The first step towards preventing cavities is understanding them. Cavities occur when damaged areas in the tooth’s surface develop into small openings or holes. While cavities result from a combination of factors, such as frequent snacking, sugary foods and drinks, and an accumulation of bacteria, proper oral hygiene is the best way to prevent them from developing.
Not every family makes brushing and flossing a priority, but that is not the only way family history can contribute to cavities. For some patients, an increased risk of cavities comes down to genetics. If the members of your family seem to be naturally susceptible, make regular home care and checkups a priority.
Lack Of Fluoride
Fluoride supports oral health. That is why it is added to toothpaste and our water supply. Specifically, it attracts important minerals, ensuring that the enamel stays strong in the face of bacteria and acid. Not getting enough fluoride means your enamel will be weaker and more vulnerable to decay. Brushing with fluoride toothpaste, drinking tap water, and including a fluoride mouthwash into your daily routine will all help you prevent cavities.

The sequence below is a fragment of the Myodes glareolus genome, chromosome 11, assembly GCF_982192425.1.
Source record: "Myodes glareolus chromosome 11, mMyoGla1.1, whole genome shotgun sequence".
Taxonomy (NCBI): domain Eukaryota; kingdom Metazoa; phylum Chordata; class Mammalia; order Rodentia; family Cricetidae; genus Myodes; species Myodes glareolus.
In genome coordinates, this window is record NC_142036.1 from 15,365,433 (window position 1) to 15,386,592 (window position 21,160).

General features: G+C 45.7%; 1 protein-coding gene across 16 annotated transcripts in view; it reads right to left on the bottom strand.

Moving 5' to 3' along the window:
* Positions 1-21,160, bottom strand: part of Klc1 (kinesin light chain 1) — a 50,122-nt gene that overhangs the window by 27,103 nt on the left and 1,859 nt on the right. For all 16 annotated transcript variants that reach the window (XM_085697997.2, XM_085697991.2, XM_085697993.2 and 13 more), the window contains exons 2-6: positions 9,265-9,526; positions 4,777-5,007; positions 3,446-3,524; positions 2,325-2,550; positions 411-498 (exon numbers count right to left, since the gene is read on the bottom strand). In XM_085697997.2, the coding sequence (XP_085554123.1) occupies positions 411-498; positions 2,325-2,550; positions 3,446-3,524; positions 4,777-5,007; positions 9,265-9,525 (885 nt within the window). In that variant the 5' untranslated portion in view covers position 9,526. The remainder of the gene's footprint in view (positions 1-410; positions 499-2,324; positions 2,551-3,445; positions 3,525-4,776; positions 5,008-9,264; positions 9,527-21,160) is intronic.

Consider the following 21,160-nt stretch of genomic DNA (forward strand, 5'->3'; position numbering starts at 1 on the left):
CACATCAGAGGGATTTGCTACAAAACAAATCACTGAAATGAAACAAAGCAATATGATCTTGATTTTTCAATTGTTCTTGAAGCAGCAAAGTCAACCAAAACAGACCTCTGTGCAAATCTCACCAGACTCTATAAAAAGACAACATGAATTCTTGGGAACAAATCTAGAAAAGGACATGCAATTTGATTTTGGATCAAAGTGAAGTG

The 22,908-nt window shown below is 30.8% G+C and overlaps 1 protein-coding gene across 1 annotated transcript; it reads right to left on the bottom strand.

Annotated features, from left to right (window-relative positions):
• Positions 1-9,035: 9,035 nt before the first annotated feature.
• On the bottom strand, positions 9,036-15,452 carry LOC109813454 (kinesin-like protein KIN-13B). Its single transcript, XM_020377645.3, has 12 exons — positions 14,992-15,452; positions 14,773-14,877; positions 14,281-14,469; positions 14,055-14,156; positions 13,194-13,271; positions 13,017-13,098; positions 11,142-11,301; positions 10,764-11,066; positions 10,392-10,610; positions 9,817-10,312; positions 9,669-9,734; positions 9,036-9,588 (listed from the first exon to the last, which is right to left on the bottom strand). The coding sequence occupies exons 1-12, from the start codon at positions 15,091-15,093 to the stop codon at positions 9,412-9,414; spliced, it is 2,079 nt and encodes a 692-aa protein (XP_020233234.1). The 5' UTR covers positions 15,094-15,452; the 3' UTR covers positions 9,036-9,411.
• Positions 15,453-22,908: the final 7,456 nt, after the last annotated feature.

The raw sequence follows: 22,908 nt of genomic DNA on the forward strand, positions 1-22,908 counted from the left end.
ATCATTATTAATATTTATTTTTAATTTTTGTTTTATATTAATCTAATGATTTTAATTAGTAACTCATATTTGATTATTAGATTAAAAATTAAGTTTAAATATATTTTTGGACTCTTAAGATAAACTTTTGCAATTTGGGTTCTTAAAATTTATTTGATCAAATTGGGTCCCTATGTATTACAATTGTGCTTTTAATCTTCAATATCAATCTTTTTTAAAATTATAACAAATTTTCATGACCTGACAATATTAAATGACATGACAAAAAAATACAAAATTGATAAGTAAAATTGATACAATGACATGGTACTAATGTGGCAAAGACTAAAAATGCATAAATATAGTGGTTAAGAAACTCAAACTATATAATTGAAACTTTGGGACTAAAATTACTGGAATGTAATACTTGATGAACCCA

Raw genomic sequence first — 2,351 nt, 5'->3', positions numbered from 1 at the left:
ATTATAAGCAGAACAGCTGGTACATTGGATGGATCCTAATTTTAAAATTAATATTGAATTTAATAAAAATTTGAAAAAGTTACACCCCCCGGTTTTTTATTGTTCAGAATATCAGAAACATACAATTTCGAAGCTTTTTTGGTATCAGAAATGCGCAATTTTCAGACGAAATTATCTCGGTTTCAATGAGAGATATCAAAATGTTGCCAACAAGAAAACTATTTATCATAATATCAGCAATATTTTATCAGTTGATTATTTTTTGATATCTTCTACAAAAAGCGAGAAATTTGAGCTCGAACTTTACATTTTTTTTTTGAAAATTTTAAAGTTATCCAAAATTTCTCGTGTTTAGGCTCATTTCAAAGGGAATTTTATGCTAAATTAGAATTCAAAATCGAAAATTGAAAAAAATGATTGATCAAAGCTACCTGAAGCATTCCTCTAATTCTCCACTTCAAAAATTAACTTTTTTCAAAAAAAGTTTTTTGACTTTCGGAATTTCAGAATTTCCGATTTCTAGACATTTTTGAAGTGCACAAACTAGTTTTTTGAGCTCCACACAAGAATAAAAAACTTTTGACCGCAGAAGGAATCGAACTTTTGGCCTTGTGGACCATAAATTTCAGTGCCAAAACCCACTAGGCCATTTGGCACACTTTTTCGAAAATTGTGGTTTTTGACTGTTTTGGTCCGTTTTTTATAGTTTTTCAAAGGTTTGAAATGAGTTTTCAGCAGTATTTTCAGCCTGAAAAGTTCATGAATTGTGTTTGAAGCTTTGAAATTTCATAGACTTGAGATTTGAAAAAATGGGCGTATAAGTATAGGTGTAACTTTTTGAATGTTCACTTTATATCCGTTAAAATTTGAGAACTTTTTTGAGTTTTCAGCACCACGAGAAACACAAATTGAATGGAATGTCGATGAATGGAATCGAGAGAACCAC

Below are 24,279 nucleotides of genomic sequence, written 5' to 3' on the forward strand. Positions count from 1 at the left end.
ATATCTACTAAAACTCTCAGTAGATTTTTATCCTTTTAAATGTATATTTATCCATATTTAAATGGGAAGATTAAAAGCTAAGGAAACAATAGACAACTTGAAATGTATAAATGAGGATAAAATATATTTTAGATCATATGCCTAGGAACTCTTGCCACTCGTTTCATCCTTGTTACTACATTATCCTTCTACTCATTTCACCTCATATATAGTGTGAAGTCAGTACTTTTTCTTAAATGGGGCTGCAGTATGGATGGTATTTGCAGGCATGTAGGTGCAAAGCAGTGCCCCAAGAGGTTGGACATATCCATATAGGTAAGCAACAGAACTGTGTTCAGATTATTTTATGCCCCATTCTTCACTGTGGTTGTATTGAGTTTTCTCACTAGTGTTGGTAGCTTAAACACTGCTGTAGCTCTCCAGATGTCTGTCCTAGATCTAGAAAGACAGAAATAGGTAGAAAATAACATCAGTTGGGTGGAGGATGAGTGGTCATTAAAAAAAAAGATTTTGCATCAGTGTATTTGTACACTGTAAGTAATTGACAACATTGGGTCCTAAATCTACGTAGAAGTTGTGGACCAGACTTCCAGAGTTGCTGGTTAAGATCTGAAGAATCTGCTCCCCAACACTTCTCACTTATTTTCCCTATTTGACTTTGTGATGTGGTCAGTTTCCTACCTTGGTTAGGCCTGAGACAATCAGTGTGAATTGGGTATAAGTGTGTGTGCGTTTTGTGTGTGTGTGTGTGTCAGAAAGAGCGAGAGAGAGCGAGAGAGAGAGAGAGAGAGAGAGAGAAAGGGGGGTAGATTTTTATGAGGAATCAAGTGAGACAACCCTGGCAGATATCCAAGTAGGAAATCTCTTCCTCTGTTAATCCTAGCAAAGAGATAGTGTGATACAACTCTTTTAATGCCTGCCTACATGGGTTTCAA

All patients face a risk of developing cavities, but patients who have had cavities in the past are more likely to develop new ones in the future. That’s because cavities weaken the protective outer layer of teeth, known as enamel. If you have had cavities in the past, make good oral habits a priority to protect your smile going forward.
Saliva has at least two important functions, it helps us flush bacteria out of our mouths, and it neutralizes acid to protect teeth from decay. If you struggle with dry mouth, it is important that you stay hydrated by drinking water throughout the day, or you may want something like xylitol mints or gum, which promotes a neutral pH.
These are just a few of the possible risk factors associated with cavities. To learn more, or to come in for a consultation, call 203-612-5529 to reserve an appointment. We look forward to speaking with you!